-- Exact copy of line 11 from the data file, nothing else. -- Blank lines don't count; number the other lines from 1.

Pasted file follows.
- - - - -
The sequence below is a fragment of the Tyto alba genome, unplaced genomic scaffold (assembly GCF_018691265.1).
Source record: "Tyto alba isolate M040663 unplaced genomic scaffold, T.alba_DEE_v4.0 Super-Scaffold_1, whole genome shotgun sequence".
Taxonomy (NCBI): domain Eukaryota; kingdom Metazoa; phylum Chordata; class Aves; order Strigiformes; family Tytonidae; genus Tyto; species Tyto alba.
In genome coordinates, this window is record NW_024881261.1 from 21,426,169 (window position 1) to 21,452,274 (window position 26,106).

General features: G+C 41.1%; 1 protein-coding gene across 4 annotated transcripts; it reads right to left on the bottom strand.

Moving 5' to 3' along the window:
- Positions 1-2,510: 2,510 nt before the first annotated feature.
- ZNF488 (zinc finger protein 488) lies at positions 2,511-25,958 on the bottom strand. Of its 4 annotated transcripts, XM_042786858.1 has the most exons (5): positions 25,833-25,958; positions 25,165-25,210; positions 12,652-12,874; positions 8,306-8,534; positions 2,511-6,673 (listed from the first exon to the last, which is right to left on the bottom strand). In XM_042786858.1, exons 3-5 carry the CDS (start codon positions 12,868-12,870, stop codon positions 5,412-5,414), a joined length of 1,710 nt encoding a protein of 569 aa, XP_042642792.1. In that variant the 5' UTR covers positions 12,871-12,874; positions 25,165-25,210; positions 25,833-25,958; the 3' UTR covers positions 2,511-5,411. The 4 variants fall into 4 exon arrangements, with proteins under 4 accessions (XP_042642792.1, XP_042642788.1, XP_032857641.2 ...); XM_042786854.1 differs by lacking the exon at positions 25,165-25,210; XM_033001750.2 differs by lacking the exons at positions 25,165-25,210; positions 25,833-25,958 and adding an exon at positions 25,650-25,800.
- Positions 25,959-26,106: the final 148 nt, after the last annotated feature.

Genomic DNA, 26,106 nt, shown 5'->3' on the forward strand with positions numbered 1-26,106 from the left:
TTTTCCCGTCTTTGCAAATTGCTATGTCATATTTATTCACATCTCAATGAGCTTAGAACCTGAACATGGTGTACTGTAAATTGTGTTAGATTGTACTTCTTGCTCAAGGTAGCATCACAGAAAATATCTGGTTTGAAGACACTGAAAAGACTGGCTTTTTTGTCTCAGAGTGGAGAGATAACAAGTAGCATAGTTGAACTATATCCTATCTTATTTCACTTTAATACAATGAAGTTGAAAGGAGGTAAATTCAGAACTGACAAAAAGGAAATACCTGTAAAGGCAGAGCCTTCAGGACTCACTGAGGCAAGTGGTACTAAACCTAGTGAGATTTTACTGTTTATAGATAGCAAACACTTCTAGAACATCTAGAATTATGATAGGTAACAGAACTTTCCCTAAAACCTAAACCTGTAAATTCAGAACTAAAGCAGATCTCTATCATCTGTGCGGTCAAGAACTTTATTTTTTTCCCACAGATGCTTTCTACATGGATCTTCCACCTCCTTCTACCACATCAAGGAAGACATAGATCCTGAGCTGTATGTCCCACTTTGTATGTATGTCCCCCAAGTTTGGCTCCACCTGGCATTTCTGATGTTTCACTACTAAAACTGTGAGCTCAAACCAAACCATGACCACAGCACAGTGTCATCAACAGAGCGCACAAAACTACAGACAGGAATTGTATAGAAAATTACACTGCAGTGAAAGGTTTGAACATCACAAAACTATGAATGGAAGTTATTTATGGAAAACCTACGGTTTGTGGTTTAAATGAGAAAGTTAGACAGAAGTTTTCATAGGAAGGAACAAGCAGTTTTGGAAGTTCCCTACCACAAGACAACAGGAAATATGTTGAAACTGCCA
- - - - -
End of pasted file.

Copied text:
TTTTCCCGTCTTTGCAAATTGCTATGTCATATTTATTCACATCTCAATGAGCTTAGAACCTGAACATGGTGTACTGTAAATTGTGTTAGATTGTACTTCTTGCTCAAGGTAGCATCACAGAAAATATCTGGTTTGAAGACACTGAAAAGACTGGCTTTTTTGTCTCAGAGTGGAGAGATAACAAGTAGCATAGTTGAACTATATCCTATCTTATTTCACTTTAATACAATGAAGTTGAAAGGAGGTAAATTCAGAACTGACAAAAAGGAAATACCTGTAAAGGCAGAGCCTTCAGGACTCACTGAGGCAAGTGGTACTAAACCTAGTGAGATTTTACTGTTTATAGATAGCAAACACTTCTAGAACATCTAGAATTATGATAGGTAACAGAACTTTCCCTAAAACCTAAACCTGTAAATTCAGAACTAAAGCAGATCTCTATCATCTGTGCGGTCAAGAACTTTATTTTTTTCCCACAGATGCTTTCTACATGGATCTTCCACCTCCTTCTACCACATCAAGGAAGACATAGATCCTGAGCTGTATGTCCCACTTTGTATGTATGTCCCCCAAGTTTGGCTCCACCTGGCATTTCTGATGTTTCACTACTAAAACTGTGAGCTCAAACCAAACCATGACCACAGCACAGTGTCATCAACAGAGCGCACAAAACTACAGACAGGAATTGTATAGAAAATTACACTGCAGTGAAAGGTTTGAACATCACAAAACTATGAATGGAAGTTATTTATGGAAAACCTACGGTTTGTGGTTTAAATGAGAAAGTTAGACAGAAGTTTTCATAGGAAGGAACAAGCAGTTTTGGAAGTTCCCTACCACAAGACAACAGGAAATATGTTGAAACTGCCA